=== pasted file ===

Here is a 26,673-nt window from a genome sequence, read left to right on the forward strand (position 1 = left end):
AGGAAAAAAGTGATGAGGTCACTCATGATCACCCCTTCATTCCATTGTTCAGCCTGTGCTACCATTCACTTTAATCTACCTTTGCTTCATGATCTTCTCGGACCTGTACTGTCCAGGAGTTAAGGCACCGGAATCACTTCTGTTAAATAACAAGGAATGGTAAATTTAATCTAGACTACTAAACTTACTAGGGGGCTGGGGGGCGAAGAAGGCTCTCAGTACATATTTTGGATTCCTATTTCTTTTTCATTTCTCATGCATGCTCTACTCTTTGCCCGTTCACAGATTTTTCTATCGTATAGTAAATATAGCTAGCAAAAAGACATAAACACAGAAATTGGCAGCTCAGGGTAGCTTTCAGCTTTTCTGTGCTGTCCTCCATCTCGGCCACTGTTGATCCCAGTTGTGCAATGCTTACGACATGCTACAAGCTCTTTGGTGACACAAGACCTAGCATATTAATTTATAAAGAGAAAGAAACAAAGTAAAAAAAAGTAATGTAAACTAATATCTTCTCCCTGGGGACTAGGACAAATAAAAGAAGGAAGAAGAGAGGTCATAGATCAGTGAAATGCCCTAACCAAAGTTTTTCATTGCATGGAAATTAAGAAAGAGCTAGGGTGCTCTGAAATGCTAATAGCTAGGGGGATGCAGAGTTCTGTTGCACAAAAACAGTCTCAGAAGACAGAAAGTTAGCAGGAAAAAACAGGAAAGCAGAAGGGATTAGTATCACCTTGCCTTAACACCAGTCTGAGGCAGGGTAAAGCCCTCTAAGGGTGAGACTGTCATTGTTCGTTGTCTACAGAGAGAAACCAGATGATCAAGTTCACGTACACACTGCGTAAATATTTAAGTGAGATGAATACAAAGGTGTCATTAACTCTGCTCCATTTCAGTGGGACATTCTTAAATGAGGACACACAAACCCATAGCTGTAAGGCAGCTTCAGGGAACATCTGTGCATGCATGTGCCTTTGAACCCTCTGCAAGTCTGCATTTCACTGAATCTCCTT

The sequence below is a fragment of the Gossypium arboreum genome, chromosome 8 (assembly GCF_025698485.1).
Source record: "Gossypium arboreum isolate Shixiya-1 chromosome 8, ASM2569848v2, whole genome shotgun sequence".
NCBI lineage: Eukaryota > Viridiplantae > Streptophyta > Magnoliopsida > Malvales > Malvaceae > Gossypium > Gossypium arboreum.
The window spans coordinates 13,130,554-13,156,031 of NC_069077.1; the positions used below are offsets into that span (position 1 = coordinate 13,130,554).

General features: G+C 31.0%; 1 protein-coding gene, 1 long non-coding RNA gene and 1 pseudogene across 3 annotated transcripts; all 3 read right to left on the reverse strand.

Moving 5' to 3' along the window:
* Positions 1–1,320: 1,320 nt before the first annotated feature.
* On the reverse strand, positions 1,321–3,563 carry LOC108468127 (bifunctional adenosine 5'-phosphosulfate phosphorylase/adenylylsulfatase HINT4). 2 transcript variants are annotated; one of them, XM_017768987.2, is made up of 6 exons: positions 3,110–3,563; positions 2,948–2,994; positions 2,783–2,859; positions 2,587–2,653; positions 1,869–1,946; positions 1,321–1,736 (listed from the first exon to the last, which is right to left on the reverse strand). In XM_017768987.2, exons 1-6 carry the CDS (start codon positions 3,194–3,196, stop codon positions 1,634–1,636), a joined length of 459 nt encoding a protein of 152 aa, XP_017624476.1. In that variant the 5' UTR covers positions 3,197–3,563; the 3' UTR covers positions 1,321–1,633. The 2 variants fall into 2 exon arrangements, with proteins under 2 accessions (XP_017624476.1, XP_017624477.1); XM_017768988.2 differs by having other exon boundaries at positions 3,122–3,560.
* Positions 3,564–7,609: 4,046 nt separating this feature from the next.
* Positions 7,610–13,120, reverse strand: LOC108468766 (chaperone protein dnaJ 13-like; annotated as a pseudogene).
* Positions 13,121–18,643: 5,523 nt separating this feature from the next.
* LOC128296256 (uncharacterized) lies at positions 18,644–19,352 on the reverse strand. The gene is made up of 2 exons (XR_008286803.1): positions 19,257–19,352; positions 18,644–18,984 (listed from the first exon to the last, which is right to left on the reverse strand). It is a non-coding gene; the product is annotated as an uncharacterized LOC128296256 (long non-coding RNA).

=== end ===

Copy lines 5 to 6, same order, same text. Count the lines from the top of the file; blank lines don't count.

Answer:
NCBI lineage: Eukaryota > Viridiplantae > Streptophyta > Magnoliopsida > Malvales > Malvaceae > Gossypium > Gossypium arboreum.
The window spans coordinates 13,130,554-13,156,031 of NC_069077.1; the positions used below are offsets into that span (position 1 = coordinate 13,130,554).